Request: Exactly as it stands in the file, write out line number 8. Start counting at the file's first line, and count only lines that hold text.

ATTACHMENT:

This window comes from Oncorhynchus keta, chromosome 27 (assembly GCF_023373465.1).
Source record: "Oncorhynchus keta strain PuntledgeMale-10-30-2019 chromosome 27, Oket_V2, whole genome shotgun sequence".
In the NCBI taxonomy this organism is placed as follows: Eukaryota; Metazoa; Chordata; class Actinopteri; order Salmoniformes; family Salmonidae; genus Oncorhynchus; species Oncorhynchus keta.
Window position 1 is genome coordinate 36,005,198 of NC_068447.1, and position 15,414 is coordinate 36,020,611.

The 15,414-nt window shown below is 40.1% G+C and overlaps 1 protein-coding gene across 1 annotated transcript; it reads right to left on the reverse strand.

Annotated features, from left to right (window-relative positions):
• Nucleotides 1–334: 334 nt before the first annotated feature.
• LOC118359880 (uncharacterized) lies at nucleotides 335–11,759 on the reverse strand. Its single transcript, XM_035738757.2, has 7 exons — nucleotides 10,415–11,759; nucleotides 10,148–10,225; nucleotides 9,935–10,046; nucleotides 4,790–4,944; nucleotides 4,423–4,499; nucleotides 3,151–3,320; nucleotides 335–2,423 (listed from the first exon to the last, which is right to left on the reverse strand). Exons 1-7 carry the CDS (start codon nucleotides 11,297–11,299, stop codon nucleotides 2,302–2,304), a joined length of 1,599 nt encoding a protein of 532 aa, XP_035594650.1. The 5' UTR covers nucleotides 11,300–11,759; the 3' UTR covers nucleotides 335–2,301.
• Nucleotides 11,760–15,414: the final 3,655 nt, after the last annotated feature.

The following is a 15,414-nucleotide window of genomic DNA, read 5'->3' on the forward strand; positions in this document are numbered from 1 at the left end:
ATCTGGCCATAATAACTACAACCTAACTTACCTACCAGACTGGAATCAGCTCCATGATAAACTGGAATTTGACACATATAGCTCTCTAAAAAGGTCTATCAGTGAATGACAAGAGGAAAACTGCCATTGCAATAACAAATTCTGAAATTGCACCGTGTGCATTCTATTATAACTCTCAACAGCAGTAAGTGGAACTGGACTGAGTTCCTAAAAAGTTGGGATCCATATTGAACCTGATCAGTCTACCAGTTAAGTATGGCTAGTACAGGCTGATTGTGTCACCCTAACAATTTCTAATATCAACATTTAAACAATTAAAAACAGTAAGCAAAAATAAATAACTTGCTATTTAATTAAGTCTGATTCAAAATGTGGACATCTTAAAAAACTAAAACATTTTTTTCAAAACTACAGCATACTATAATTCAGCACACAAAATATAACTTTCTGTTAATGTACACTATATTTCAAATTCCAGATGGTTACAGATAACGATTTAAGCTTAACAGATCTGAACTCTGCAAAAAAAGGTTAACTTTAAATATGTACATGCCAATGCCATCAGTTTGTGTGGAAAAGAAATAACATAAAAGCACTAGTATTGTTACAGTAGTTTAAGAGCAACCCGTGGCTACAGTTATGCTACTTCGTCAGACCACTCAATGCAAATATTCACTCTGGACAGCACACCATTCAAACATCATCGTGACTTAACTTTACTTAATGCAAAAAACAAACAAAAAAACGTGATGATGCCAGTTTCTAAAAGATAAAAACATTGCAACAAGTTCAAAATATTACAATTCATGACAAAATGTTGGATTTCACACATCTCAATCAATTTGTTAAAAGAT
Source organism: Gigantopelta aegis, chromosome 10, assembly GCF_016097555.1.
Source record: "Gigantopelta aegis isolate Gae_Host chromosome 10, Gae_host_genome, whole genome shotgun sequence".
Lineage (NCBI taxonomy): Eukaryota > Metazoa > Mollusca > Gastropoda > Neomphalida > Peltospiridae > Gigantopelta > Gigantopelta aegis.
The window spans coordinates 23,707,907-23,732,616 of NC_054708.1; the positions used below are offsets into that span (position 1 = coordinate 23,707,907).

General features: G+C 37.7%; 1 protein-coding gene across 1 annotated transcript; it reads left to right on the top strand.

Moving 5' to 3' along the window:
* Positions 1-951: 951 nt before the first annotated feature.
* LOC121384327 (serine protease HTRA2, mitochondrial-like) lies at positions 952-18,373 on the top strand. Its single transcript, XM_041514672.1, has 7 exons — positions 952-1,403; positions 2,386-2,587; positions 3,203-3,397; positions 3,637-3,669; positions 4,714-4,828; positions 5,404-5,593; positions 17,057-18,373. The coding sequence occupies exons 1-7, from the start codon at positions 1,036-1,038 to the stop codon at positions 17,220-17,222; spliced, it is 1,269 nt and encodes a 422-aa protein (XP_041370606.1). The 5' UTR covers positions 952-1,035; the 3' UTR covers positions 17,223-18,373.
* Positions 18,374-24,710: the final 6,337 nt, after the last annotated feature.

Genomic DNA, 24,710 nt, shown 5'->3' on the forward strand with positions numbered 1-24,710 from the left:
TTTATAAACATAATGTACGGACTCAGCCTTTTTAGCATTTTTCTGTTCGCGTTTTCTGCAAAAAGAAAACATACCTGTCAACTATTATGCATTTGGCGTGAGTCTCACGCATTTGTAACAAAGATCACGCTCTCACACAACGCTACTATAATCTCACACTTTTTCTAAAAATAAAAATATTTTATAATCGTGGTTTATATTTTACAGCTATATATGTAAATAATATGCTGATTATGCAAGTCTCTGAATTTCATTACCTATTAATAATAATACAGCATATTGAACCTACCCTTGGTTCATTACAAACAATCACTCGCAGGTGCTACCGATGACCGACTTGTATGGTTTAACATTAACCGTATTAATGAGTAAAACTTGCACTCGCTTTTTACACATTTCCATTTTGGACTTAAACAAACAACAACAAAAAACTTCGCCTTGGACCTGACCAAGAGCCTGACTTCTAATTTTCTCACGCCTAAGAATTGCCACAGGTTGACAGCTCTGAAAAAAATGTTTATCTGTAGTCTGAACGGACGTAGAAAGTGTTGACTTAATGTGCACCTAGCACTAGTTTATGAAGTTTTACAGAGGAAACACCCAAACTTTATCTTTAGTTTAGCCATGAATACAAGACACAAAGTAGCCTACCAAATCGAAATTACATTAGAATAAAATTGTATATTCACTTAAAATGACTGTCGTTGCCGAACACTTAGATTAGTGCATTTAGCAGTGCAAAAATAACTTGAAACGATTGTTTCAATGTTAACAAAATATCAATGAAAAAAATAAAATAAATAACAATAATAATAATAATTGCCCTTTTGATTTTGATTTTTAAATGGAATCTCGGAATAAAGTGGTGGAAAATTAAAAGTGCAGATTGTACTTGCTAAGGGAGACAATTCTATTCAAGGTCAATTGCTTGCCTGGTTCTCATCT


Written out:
• LOC118359880 (uncharacterized) lies at nucleotides 335–11,759 on the reverse strand. Its single transcript, XM_035738757.2, has 7 exons — nucleotides 10,415–11,759; nucleotides 10,148–10,225; nucleotides 9,935–10,046; nucleotides 4,790–4,944; nucleotides 4,423–4,499; nucleotides 3,151–3,320; nucleotides 335–2,423 (listed from the first exon to the last, which is right to left on the reverse strand). Exons 1-7 carry the CDS (start codon nucleotides 11,297–11,299, stop codon nucleotides 2,302–2,304), a joined length of 1,599 nt encoding a protein of 532 aa, XP_035594650.1. The 5' UTR covers nucleotides 11,300–11,759; the 3' UTR covers nucleotides 335–2,301.